Allopurinol is a highly effective, cheap and simple therapy for gout if dosing is adequate and patients adhere to the therapy
Serious allopurinol-related adverse events (for example, allopurinol hypersensitivity syndrome [AHS]) are rare, but are associated with high morbidity and mortality
Risk factors for allopurinol-related serious adverse events include recent introduction of allopurinol, the presence of the HLA-B*58:01 allele, a higher starting dose, renal impairment and the concomitant use of diuretics
Allopurinol hypersensitivity is primarily mediated by an oxypurinol-specific T-cell response
Allopurinol is the most commonly prescribed urate-lowering therapy for the management of gout. Serious adverse reactions associated with allopurinol, while rare, are feared owing to the high mortality. Such reactions can manifest as a rash combined with eosinophilia, leukocytosis, fever, hepatitis and progressive kidney failure. Risk factors for allopurinol-related severe adverse reactions include the recent introduction of allopurinol, the presence of the HLA-B*58:01 allele, and factors that influence the drug concentration. The interactions between allopurinol, its metabolite, oxypurinol, and T cells have been studied, and evidence exists that the presence of the HLA-B*58:01 allele and a high concentration of oxypurinol function synergistically to increase the number of potentially immunogenic-peptide–oxypurinol–HLA-B*58:01 complexes on the cell surface, thereby increasing the risk of T-cell sensitization and a subsequent adverse reaction. This Review will discuss the above issues and place this in the clinical context of reducing the risk of serious adverse reactions.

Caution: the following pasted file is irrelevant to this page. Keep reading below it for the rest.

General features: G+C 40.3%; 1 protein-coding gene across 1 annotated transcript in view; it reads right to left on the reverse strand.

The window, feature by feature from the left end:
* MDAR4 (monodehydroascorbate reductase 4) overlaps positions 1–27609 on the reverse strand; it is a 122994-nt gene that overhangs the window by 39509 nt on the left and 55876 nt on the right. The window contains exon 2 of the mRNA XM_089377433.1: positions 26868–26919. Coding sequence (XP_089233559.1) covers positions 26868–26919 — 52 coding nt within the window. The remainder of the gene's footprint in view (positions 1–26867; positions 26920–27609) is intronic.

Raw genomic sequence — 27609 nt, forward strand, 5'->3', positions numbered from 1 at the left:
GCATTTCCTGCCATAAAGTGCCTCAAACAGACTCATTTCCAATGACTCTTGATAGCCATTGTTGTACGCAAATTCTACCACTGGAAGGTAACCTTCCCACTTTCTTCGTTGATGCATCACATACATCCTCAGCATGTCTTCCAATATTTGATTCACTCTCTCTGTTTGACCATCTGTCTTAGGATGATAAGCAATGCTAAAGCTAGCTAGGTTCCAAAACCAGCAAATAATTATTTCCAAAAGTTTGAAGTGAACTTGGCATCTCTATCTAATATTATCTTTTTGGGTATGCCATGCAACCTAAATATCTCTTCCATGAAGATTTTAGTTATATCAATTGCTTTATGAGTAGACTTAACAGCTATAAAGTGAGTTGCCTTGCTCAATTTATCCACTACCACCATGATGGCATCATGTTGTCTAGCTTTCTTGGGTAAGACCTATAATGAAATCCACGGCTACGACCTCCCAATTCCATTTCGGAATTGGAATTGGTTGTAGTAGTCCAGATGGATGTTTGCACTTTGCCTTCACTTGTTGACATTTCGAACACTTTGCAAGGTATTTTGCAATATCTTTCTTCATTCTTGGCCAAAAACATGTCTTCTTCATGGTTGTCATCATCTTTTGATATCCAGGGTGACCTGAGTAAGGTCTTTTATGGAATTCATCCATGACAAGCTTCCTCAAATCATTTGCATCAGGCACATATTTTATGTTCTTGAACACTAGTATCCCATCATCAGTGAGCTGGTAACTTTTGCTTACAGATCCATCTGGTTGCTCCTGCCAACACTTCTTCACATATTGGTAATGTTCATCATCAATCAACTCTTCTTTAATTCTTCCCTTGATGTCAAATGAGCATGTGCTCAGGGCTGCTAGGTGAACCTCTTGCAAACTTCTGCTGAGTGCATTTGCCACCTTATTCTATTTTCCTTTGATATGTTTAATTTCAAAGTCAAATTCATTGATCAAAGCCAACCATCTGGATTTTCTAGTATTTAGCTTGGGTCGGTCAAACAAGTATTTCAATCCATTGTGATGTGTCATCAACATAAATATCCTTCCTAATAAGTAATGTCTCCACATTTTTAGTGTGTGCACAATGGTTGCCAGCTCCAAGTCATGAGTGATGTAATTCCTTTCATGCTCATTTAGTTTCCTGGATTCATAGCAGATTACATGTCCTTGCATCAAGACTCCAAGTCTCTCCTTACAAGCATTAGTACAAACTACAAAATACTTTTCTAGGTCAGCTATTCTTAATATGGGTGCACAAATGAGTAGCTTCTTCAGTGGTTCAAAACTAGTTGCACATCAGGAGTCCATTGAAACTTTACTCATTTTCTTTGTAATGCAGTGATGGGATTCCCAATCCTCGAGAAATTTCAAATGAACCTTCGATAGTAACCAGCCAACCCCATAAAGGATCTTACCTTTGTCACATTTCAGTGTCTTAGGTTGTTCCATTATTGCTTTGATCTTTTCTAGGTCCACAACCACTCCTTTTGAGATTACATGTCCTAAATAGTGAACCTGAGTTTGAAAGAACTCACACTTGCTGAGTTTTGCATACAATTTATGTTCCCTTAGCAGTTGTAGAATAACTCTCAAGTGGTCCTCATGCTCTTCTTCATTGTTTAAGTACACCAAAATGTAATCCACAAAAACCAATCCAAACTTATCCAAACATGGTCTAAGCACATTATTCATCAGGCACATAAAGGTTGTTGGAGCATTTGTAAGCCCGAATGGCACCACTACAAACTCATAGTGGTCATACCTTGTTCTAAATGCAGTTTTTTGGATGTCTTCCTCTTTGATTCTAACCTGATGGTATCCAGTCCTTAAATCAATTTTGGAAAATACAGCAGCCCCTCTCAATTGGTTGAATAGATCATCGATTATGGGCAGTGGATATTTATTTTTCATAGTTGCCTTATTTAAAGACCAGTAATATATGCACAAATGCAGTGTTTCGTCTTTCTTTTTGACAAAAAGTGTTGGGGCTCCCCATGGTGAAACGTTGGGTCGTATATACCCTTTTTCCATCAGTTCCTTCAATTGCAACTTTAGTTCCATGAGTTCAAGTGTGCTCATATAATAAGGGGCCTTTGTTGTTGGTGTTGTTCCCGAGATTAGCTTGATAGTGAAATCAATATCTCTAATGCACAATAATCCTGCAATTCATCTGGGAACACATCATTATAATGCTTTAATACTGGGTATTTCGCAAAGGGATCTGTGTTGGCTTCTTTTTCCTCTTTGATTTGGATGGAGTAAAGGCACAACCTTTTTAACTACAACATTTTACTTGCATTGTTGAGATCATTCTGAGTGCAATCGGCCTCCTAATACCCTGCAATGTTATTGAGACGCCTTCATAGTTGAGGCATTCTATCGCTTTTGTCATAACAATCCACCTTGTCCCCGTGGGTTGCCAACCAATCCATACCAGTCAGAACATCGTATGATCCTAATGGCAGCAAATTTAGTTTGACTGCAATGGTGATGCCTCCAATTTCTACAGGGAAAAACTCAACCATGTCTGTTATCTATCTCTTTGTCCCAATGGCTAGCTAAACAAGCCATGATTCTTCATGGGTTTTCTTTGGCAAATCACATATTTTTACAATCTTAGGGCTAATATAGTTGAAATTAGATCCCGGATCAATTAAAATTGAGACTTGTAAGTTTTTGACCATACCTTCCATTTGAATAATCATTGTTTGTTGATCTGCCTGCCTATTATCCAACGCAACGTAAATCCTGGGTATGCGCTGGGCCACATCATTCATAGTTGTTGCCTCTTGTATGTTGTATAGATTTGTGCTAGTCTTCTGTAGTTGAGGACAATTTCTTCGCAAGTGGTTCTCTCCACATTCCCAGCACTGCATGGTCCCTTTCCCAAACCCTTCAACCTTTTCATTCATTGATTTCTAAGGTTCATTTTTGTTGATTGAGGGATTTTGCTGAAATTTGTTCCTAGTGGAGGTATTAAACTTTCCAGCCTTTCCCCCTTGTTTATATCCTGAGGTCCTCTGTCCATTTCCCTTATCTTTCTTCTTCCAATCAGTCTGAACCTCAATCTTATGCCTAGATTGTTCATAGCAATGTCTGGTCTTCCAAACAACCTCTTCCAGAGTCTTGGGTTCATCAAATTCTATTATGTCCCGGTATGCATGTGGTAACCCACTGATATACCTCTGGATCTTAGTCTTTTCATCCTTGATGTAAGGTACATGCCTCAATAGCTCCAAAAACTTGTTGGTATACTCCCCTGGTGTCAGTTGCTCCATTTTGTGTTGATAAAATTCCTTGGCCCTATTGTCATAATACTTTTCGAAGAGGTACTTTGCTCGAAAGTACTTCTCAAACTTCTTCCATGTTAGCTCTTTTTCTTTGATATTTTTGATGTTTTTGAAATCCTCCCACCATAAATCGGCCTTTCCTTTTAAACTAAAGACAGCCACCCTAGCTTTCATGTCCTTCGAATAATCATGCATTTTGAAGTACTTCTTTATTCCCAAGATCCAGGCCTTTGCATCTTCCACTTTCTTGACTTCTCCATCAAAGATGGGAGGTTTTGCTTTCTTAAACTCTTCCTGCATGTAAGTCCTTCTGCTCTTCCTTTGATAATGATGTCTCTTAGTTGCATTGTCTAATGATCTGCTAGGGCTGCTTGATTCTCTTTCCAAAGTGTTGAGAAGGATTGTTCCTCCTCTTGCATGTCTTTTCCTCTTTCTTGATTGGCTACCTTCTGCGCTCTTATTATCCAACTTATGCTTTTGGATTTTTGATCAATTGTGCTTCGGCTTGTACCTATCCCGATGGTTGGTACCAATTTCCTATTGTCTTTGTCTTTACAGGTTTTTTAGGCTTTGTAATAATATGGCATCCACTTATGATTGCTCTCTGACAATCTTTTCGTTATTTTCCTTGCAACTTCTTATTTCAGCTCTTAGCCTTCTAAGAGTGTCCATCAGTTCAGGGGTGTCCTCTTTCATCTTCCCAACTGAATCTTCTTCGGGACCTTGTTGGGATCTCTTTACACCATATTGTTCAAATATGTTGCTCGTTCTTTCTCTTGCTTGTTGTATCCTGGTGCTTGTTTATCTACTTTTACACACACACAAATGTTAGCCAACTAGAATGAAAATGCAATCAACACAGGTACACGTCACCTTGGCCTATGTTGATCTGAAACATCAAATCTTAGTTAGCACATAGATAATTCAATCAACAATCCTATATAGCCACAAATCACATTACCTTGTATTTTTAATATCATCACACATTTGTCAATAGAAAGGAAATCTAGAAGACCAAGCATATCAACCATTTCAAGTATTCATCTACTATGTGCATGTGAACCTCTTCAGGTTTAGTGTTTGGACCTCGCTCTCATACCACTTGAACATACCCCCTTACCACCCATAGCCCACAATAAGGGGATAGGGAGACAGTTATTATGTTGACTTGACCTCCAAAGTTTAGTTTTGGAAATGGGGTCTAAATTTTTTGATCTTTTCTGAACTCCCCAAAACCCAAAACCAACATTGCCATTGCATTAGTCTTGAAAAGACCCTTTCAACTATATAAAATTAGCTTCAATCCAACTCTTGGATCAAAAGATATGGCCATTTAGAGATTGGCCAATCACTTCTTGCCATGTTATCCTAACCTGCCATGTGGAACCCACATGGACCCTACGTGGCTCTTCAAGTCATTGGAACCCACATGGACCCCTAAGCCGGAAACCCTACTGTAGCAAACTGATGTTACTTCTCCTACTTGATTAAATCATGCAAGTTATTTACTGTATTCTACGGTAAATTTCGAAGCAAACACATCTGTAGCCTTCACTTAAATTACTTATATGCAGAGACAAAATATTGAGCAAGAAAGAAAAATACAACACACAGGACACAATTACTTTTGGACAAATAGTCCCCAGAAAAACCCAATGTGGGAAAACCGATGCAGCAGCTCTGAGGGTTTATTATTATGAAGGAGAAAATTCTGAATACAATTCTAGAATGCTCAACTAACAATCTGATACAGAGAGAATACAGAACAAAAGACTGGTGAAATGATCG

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L.K.S. declares she has received consulting and speaker fees from Astra Zeneca. The other authors declare no competing interests.
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